The third session was Positioning Your Volunteer Program for Success. Heather is one of those extremely motivated, high-energy, “I can do anything and have probably done it already” people who also somehow manages to make it seem possible for you to do anything also. I highly recommend going to any presentation she gives. Ever. On anything.
give presentations about your program’s stories to stakeholders in and out of the organization any time you can. Even just a 10-minute presentation can be really powerful.
don’t forget about the board. Do they know you?
give more information than was asked for, creatively. For example, she submitted pictures along with her end of year stats, and they loved it!
she had fantastic, thorough presentation materials that will probably take me another hour or two to go through. They’re conversation starters, self-audits, top ten tips, further training resources, etc. She handed me the tools to make my program better over time. Fantastic.
I’ve been extremely distracted with personal things for the past week plus, and one of those distractions was being a bridesmaid in a good friend’s wedding.
Several of us visited the site of the wedding a few weeks ago. It’s a gorgeous outdoor site about 45 minutes from the Twin Cities. We talked about the general plan for the audience and the general direction of the procession. We talked about meeting in a different place and processing from an unexpected direction. We had the rehearsal in the Twin Cities the day before the wedding. We weren’t at the actual site because of the commute. We talked about spacing and order and meeting times all of those good rehearsal things.
The day of the wedding, we were dealing with unexpected and unexperienced things. We were putting up a few decorations, enlisting the help of friends who had arrived early, and navigating effective communication with important people we didn’t really know, such as the parents of the bride and groom. There were nerves and deadlines and uncomfortable shoes – it was just totally different to be there than it was to plan it.
While in the thick of this reality, I completely lost any sense of those plans we had made weeks ago and even the day before. I remembered most of them, but they somehow didn’t seem relevant anymore. Everything around me was totally different than it was when we had made those plans, so my instinct was to improvise.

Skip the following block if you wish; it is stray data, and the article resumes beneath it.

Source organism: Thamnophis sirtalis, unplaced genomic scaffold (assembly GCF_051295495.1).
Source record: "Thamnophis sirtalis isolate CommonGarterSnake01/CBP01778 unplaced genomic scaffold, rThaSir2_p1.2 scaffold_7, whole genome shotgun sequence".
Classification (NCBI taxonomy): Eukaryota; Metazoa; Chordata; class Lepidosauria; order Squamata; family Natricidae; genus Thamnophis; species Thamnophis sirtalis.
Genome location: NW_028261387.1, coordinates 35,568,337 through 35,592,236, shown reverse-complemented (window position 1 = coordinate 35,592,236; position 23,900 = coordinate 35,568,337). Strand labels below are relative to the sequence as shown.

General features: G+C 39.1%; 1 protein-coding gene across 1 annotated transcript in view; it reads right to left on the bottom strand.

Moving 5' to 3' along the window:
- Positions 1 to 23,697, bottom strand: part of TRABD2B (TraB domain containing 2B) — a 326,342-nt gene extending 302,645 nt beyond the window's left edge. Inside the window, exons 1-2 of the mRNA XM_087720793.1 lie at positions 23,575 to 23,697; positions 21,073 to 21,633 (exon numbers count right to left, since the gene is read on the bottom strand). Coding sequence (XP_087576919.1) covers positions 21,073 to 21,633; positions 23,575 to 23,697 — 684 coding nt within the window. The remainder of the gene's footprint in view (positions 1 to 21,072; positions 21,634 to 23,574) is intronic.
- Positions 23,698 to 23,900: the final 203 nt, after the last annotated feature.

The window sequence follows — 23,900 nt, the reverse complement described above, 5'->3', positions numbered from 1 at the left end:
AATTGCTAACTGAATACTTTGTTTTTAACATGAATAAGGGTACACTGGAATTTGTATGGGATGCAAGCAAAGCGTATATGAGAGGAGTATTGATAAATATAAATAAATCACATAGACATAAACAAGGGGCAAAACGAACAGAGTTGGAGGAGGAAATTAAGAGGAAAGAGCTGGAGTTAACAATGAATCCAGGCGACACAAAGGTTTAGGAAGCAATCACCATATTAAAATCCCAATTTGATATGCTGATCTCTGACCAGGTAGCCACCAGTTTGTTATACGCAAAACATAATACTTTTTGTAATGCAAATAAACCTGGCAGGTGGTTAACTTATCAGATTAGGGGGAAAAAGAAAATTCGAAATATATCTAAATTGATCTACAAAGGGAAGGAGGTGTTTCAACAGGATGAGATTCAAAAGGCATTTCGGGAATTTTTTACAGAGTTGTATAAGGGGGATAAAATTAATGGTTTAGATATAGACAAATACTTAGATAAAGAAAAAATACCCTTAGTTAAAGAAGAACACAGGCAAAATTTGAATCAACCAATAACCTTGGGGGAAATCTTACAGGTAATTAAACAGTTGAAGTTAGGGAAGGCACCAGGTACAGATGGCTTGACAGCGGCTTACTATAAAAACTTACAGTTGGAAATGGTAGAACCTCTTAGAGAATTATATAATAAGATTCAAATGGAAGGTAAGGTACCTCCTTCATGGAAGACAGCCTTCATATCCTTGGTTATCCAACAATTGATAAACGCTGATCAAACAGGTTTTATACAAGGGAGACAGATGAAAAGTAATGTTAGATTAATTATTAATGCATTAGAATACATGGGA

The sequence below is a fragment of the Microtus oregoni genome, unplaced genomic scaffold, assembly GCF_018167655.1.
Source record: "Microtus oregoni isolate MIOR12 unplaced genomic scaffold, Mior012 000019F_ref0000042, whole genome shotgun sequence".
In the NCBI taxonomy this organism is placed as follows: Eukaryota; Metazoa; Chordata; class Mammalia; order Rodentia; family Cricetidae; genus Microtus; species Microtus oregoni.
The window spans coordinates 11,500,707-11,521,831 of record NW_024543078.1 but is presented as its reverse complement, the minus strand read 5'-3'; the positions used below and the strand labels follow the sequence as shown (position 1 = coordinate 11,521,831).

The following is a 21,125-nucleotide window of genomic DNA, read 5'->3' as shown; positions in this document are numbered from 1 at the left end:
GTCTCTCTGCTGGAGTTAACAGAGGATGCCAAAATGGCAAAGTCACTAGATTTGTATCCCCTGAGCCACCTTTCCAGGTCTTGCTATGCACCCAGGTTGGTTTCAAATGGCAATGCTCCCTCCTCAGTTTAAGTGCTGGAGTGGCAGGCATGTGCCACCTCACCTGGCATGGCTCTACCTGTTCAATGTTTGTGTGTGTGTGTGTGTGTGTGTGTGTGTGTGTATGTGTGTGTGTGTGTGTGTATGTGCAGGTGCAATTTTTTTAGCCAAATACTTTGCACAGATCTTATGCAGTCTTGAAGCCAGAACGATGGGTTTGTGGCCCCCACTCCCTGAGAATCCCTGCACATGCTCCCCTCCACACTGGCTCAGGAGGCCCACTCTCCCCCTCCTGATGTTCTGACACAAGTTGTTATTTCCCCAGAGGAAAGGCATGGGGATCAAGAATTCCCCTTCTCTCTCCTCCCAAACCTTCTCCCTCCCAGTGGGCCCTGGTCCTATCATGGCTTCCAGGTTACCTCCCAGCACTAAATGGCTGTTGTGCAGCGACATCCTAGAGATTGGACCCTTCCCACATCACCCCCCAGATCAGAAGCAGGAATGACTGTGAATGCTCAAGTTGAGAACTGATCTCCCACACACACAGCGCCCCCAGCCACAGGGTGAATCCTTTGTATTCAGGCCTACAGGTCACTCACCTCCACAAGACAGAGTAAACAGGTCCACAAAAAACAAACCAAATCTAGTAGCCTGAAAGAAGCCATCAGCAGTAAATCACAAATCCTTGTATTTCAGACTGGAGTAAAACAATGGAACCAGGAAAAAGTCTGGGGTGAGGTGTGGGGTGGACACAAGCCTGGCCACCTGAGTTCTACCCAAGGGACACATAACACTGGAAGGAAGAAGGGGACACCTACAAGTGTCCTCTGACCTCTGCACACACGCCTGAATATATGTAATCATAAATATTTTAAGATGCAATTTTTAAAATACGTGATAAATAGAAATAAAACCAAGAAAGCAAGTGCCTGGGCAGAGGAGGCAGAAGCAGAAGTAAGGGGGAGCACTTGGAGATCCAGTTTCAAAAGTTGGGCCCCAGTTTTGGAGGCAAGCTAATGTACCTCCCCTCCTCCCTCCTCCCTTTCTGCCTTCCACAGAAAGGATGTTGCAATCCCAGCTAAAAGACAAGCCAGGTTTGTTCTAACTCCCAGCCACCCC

Looking back on that instinct is frustrating. I knew exactly what I was supposed to do, but I felt compelled to go against it and start from scratch . It’s kind of ridiculous.
The point of this is that I see parallels in nonprofits. Most of us have a great idea of what the best practices are, from communication to filing to education. We have a plan. But then we come to deadlines or audits or budget cuts and there is a definite instinct to toss the plans out and start from scratch.
How can we not only share best practices, but do so in a way that acknowledges that they’ll feel way different in the midst of actual reality?
Thanks to Michele at the Bamboo Project for a great post that got me thinking more and more about thinking small.
I’ve just been having some thoughts about organization growth. If a nonprofit is not growing, it is considered to be stagnant. If it’s shrinking, it’s failing. A growing organization can serve a growing number of people. Moreover, the bigger the organization is, the more funding it has coming in, making it more stable. Bigger is therefore always better. So I’m led to believe.
It’s just that with any big operation, be it a government’s military, a University, or an organization, it turns into a complex machine. The inputs get farther and farther separated from the outputs as workers specialize; the grants and funding aspect in particular takes on a life of its own, and it builds up some serious momentum and stability to keep on going.
To my eye, there are a few major weaknesses in this plan. The first is that a large operation is much more difficult to change quickly. The second is that the specialized workers easily lose sight of the big picture. The third is that more funders have more influence over what the organization does and how.
Maybe I’m a control freak. Maybe I’m young and foolishly impatient. Maybe I’m using a poor metaphor when I state that I would rather captain a skiff than a tanker. I know a tanker holds more people, but that’s another thing, and maybe the crux of it for me when I think about it: you notice if someone falls out of the skiff.